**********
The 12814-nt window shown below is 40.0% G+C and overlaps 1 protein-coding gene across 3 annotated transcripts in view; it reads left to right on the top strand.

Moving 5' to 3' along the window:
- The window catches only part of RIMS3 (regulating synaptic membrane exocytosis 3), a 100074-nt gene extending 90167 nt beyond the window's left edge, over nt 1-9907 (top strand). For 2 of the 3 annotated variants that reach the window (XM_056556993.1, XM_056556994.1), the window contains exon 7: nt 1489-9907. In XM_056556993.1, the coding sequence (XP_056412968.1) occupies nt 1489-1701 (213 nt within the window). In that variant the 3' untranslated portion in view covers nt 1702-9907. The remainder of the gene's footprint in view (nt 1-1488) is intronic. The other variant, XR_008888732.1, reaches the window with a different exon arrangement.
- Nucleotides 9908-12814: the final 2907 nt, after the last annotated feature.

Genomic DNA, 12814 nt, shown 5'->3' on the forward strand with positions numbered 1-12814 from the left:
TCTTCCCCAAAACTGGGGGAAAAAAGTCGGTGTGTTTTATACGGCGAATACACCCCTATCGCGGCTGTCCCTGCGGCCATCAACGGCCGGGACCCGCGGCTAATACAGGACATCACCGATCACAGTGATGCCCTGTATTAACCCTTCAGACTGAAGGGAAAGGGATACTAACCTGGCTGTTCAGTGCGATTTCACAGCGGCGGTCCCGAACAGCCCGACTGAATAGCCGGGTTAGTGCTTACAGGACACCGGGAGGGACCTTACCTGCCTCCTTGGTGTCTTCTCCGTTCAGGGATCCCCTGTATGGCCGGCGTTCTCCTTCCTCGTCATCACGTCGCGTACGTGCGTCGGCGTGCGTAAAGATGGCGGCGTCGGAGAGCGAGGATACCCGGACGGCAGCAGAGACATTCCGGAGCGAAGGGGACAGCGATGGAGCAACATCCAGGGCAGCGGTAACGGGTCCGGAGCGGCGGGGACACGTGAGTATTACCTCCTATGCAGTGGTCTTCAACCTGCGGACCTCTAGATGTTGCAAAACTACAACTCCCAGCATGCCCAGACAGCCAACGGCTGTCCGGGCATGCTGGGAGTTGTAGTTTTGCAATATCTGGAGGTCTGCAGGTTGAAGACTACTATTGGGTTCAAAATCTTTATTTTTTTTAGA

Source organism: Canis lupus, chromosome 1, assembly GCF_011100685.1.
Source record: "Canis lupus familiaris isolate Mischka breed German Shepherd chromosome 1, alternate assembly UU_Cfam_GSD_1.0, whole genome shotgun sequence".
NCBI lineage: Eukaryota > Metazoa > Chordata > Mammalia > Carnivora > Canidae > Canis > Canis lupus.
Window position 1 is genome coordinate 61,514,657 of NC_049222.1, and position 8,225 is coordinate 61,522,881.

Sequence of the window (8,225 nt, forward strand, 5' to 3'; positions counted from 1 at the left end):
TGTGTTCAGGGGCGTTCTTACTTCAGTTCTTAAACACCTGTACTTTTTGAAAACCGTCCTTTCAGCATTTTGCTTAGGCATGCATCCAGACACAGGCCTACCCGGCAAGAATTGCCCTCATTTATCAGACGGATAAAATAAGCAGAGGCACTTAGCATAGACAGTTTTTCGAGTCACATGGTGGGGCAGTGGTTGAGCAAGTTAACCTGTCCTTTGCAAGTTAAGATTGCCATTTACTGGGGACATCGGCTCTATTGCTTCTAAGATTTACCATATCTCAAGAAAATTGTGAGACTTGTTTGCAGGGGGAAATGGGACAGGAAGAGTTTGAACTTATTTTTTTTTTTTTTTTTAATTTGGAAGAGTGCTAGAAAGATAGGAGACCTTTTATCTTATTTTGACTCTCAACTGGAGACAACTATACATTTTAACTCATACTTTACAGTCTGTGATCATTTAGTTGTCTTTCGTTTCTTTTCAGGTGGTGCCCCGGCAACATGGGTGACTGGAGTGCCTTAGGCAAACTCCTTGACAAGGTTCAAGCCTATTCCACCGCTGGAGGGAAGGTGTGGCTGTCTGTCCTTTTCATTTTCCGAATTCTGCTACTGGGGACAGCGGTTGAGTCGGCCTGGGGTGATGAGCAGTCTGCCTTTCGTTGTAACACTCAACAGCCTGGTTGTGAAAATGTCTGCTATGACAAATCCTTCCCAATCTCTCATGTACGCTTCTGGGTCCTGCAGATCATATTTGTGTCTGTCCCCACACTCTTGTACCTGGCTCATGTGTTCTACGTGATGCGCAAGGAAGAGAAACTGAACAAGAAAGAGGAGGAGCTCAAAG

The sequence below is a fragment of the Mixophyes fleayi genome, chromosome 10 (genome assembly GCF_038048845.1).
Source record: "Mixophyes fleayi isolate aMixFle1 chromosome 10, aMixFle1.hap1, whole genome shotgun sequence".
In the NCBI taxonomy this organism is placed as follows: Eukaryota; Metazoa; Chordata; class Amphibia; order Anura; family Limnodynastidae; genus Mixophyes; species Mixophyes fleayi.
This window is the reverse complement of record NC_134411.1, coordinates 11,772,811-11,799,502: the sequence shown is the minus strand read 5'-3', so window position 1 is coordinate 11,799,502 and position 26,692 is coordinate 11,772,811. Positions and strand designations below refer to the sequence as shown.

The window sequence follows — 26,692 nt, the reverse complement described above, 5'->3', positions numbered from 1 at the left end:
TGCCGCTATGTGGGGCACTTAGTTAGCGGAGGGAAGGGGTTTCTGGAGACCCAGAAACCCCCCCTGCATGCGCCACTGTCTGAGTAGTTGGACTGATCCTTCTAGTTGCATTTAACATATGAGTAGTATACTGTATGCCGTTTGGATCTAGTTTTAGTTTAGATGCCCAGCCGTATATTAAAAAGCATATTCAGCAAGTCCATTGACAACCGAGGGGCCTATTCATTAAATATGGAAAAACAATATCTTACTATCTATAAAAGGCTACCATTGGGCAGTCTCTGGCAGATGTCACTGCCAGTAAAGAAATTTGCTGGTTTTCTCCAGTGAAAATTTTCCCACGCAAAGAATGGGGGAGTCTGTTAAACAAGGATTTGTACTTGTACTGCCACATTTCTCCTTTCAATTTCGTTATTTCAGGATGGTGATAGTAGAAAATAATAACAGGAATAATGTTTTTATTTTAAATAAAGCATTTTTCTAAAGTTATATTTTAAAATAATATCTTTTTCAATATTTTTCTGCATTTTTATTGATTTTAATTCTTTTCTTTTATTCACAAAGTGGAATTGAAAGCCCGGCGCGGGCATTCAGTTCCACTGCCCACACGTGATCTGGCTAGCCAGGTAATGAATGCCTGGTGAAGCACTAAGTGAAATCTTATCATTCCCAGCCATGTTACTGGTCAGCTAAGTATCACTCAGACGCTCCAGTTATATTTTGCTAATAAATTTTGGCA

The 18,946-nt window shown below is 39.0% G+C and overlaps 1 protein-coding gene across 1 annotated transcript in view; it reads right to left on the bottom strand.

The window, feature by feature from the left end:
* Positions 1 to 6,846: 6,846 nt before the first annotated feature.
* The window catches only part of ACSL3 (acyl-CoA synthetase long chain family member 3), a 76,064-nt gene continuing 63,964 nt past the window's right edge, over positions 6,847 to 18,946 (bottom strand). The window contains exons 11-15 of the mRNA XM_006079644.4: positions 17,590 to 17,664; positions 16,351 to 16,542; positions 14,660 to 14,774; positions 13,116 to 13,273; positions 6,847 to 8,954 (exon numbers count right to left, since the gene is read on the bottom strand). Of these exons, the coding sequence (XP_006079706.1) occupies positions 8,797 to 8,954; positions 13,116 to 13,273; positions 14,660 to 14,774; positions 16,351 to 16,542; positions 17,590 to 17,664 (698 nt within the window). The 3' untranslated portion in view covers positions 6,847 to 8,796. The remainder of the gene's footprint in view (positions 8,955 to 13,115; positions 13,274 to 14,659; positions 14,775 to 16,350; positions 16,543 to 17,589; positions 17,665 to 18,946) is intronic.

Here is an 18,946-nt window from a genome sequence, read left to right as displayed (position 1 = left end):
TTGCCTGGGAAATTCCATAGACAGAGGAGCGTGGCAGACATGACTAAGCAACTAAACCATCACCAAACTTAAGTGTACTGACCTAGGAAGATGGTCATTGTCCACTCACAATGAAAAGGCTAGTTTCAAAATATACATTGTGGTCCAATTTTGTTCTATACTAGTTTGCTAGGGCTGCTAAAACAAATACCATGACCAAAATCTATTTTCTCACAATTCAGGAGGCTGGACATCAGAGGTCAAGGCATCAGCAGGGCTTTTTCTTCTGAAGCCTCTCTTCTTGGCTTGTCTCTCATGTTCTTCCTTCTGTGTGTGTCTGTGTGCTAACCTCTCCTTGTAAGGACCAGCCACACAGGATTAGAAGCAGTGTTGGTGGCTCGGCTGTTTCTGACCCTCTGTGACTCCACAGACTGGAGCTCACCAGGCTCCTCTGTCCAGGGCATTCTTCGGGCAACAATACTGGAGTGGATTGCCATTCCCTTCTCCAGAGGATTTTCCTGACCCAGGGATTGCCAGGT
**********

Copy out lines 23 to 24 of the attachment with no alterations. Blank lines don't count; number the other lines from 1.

Here is an 18,946-nt window from a genome sequence, read left to right as displayed (position 1 = left end):
TTGCCTGGGAAATTCCATAGACAGAGGAGCGTGGCAGACATGACTAAGCAACTAAACCATCACCAAACTTAAGTGTACTGACCTAGGAAGATGGTCATTGTCCACTCACAATGAAAAGGCTAGTTTCAAAATATACATTGTGGTCCAATTTTGTTCTATACTAGTTTGCTAGGGCTGCTAAAACAAATACCATGACCAAAATCTATTTTCTCACAATTCAGGAGGCTGGACATCAGAGGTCAAGGCATCAGCAGGGCTTTTTCTTCTGAAGCCTCTCTTCTTGGCTTGTCTCTCATGTTCTTCCTTCTGTGTGTGTCTGTGTGCTAACCTCTCCTTGTAAGGACCAGCCACACAGGATTAGAAGCAGTGTTGGTGGCTCGGCTGTTTCTGACCCTCTGTGACTCCACAGACTGGAGCTCACCAGGCTCCTCTGTCCAGGGCATTCTTCGGGCAACAATACTGGAGTGGATTGCCATTCCCTTCTCCAGAGGATTTTCCTGACCCAGGGATTGCCAGGT